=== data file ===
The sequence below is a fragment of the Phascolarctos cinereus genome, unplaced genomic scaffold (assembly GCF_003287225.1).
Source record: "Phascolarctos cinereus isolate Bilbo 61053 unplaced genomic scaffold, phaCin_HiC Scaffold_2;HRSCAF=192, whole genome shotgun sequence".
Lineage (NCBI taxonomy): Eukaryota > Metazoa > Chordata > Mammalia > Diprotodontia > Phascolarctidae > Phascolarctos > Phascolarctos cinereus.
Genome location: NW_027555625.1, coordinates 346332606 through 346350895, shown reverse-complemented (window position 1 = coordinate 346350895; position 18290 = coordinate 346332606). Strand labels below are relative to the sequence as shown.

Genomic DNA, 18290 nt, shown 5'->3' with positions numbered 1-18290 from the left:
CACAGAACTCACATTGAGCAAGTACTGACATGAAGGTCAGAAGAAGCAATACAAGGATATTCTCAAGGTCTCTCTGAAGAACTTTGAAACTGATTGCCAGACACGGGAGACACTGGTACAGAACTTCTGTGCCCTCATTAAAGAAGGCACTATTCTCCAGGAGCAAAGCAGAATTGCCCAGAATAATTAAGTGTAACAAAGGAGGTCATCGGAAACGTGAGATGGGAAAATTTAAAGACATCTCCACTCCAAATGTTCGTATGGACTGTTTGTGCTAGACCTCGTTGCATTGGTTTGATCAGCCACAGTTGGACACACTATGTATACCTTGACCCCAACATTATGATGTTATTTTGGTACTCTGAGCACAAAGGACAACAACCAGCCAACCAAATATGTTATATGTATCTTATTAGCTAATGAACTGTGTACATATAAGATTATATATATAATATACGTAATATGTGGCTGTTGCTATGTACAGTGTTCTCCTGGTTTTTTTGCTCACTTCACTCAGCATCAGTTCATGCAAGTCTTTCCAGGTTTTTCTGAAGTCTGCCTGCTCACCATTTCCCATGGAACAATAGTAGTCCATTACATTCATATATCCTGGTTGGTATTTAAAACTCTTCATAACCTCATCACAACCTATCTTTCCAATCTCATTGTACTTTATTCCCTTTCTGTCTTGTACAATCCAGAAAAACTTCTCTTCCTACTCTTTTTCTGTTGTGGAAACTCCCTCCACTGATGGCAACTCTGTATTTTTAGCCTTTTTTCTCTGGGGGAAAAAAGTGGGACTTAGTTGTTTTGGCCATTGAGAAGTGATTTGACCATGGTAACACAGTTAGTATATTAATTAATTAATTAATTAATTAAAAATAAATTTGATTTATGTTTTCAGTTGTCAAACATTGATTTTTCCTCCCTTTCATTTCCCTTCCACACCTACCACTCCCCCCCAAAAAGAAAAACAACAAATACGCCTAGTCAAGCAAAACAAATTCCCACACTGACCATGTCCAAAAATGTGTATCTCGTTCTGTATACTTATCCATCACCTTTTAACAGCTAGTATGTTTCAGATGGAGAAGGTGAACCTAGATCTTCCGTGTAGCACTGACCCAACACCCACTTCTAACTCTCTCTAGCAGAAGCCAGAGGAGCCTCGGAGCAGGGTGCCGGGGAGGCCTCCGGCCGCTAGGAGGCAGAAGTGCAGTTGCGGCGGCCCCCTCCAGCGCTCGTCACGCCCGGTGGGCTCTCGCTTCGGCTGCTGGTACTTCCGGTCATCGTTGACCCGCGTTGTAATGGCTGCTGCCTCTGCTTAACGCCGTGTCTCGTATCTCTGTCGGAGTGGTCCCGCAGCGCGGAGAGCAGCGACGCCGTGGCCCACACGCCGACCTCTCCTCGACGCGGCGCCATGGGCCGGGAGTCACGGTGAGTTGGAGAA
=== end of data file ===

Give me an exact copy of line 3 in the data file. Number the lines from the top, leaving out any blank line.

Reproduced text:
Lineage (NCBI taxonomy): Eukaryota > Metazoa > Chordata > Mammalia > Diprotodontia > Phascolarctidae > Phascolarctos > Phascolarctos cinereus.